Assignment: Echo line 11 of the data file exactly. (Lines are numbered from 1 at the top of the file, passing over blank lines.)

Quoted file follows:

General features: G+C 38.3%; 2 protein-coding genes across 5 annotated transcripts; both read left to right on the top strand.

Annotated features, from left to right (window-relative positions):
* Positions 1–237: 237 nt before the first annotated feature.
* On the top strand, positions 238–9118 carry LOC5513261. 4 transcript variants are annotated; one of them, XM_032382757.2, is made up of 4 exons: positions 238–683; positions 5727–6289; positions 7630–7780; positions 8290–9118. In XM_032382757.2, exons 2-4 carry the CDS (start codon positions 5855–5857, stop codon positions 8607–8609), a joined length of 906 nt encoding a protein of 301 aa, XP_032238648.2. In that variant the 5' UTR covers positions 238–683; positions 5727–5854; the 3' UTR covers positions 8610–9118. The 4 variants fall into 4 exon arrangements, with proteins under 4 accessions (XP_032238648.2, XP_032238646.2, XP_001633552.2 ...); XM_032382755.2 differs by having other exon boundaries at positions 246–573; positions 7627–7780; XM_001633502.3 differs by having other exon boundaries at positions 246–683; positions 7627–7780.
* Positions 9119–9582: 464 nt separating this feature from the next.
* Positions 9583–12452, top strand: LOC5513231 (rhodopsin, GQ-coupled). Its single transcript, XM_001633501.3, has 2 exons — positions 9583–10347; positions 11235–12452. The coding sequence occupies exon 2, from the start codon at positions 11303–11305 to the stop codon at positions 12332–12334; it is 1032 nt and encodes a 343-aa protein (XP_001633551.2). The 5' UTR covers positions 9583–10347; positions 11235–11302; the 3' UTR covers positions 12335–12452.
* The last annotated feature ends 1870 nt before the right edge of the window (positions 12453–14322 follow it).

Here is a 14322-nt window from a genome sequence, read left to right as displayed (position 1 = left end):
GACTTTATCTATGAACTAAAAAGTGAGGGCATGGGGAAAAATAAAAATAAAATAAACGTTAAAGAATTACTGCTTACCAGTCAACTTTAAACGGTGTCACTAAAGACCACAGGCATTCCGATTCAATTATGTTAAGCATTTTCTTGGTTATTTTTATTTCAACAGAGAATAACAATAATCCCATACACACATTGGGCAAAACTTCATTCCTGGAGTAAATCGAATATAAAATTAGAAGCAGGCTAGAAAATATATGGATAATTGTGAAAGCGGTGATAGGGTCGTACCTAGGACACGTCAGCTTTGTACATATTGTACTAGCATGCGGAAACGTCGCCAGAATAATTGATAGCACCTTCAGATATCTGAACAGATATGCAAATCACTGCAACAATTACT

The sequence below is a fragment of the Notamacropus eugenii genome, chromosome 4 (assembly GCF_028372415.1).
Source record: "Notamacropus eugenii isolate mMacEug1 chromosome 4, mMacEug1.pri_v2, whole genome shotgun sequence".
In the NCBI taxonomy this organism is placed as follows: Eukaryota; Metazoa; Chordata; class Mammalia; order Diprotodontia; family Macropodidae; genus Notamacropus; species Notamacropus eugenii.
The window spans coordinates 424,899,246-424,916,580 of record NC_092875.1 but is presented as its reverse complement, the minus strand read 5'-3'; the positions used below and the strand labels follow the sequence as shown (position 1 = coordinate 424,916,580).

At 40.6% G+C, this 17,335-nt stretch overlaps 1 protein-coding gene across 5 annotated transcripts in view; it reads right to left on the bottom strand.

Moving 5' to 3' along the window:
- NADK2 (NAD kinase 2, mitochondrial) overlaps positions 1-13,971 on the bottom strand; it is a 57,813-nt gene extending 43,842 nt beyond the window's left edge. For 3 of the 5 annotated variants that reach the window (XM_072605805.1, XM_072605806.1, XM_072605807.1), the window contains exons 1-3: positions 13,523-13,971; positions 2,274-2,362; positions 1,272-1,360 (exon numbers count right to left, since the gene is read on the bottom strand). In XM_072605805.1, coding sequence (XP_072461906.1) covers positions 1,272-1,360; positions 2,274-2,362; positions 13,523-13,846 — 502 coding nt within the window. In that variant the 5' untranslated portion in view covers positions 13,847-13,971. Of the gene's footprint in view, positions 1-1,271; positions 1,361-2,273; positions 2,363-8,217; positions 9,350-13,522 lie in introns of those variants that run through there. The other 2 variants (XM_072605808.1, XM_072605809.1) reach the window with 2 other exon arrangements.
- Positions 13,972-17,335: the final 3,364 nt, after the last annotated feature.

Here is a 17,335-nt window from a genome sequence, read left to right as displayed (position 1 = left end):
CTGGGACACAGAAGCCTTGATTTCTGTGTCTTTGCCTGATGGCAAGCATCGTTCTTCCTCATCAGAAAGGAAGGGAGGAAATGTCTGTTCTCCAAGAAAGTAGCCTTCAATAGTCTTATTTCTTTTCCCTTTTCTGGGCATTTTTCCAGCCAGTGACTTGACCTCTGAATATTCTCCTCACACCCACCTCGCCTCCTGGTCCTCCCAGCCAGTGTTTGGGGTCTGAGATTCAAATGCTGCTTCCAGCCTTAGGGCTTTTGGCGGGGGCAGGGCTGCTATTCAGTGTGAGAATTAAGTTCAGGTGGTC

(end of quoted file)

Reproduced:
Source record: "Notamacropus eugenii isolate mMacEug1 chromosome 4, mMacEug1.pri_v2, whole genome shotgun sequence".